AMERICAN THEATRE

Manuela Infante Makes Space For Ideas

A MUNICIPAL GUARD WALKS ONSTAGE AND starts describing the causes of an accident involving a motorcycle and a tree. He somehow manages to blame the tree for the accident—or, more precisely, he singles out the dissonance between the temporality of the tree and that of the life around it as the cause of the collision. The speed of the world surrounding it, the guard suggests, made the tree’s slow movement almost disappear. “A tree takes centuries to grow, it is slow…so you could say, ‘You should have seen it coming….The storm was coming.’ But I could say, ‘Yes, officer, but you could not see it, this is a coming that cannot be seen.’”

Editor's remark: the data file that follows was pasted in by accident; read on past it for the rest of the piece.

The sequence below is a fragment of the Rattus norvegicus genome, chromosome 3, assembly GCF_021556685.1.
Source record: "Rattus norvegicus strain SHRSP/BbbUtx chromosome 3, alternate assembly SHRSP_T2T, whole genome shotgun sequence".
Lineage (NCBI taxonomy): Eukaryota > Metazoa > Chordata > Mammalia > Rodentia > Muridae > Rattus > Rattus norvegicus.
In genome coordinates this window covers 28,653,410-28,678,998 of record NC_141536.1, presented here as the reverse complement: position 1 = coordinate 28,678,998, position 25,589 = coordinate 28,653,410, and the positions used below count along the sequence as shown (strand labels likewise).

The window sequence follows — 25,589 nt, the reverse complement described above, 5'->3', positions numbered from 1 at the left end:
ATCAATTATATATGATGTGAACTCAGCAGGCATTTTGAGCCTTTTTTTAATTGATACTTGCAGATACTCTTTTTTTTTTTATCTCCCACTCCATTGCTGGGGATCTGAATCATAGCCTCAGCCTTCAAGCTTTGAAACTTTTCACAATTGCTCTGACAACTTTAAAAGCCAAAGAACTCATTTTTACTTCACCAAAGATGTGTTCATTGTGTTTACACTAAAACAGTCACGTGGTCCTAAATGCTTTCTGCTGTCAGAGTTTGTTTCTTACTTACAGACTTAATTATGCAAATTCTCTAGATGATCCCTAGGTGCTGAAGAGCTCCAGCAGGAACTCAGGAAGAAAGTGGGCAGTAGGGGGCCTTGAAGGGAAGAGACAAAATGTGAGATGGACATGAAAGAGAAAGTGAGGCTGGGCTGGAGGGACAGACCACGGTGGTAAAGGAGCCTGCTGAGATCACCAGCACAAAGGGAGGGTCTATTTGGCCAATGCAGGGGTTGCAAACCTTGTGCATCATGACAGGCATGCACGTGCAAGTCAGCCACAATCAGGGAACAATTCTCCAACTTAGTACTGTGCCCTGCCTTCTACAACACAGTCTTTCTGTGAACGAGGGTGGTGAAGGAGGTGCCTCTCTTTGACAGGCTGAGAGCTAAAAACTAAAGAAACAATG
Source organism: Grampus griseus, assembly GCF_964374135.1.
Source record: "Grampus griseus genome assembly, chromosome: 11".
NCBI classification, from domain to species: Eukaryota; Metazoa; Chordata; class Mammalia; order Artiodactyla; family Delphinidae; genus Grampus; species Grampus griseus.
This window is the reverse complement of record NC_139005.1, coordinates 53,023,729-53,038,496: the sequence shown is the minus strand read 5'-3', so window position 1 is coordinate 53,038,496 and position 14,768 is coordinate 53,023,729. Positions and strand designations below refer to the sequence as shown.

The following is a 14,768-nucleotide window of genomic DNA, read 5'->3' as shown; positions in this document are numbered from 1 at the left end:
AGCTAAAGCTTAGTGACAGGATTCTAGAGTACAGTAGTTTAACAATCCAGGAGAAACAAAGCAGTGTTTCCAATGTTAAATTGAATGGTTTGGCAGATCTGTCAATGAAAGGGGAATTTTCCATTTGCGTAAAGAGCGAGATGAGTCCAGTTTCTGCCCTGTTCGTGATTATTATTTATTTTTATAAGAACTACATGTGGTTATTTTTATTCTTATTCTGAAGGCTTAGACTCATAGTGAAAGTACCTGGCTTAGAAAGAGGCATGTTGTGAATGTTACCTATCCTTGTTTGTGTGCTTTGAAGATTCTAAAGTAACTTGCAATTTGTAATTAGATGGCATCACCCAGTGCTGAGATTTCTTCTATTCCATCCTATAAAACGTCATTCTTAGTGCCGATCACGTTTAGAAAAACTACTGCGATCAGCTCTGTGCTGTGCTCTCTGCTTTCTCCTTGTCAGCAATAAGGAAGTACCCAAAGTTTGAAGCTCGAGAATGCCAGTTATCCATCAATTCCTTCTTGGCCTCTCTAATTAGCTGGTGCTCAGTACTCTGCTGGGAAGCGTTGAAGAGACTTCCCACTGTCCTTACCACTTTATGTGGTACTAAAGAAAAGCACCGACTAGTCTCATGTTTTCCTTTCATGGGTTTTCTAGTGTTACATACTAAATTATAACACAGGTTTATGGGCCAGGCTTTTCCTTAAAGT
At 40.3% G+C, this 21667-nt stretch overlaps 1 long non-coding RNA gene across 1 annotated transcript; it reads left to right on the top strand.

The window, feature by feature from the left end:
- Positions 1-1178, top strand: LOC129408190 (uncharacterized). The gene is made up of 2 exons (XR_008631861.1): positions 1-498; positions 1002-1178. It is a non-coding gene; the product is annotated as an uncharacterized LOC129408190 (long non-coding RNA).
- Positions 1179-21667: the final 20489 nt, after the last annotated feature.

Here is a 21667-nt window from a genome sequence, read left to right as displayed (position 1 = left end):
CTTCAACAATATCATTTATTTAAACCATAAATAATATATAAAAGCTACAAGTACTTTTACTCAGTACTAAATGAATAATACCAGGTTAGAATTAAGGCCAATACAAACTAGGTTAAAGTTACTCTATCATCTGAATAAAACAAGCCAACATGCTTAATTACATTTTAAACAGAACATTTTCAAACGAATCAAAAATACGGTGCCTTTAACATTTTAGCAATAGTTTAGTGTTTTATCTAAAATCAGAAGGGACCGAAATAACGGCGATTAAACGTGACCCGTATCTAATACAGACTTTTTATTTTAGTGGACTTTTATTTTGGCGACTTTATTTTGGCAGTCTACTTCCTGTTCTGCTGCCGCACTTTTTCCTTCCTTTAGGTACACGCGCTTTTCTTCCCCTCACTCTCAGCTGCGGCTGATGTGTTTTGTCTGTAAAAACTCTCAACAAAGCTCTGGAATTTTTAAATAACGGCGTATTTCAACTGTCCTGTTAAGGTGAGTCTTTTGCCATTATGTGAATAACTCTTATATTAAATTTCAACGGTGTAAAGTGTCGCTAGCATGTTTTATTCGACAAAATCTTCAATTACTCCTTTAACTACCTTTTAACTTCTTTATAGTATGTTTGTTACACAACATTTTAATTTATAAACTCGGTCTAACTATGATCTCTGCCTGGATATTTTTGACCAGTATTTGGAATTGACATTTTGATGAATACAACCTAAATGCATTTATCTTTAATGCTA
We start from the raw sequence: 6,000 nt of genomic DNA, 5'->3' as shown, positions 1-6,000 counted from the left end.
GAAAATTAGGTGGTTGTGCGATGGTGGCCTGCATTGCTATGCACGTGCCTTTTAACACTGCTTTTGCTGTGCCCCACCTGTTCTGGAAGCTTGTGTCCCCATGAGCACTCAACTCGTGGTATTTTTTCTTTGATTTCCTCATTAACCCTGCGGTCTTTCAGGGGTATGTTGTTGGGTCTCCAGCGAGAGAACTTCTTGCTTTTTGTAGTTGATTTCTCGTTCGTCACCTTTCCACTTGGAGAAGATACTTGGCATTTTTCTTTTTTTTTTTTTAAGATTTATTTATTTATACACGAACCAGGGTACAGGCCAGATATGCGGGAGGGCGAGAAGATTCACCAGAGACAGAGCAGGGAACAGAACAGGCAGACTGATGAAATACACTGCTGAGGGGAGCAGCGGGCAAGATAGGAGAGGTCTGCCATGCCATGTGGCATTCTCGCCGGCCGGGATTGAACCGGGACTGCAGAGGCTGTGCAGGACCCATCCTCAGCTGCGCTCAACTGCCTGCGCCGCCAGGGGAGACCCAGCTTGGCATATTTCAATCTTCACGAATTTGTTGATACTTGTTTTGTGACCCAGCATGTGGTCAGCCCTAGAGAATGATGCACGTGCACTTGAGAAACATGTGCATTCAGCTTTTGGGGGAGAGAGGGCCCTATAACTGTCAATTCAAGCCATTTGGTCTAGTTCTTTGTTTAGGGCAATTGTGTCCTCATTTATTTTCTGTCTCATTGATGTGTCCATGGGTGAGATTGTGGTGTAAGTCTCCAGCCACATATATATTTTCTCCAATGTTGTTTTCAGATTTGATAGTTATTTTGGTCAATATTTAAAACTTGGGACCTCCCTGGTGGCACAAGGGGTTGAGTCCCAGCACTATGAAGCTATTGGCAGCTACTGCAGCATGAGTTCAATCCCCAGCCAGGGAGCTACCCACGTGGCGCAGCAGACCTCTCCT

So begins Chilean writer/director Manuela Infante’s (). Is this a procedural thriller? Are we going to find out more about the accident? Not exactly. Instead, like that tree, the play slowly starts to grow in multiple directions, bringing onstage a polyphony of voices in a very controlled chaos. While exploring the nuances of

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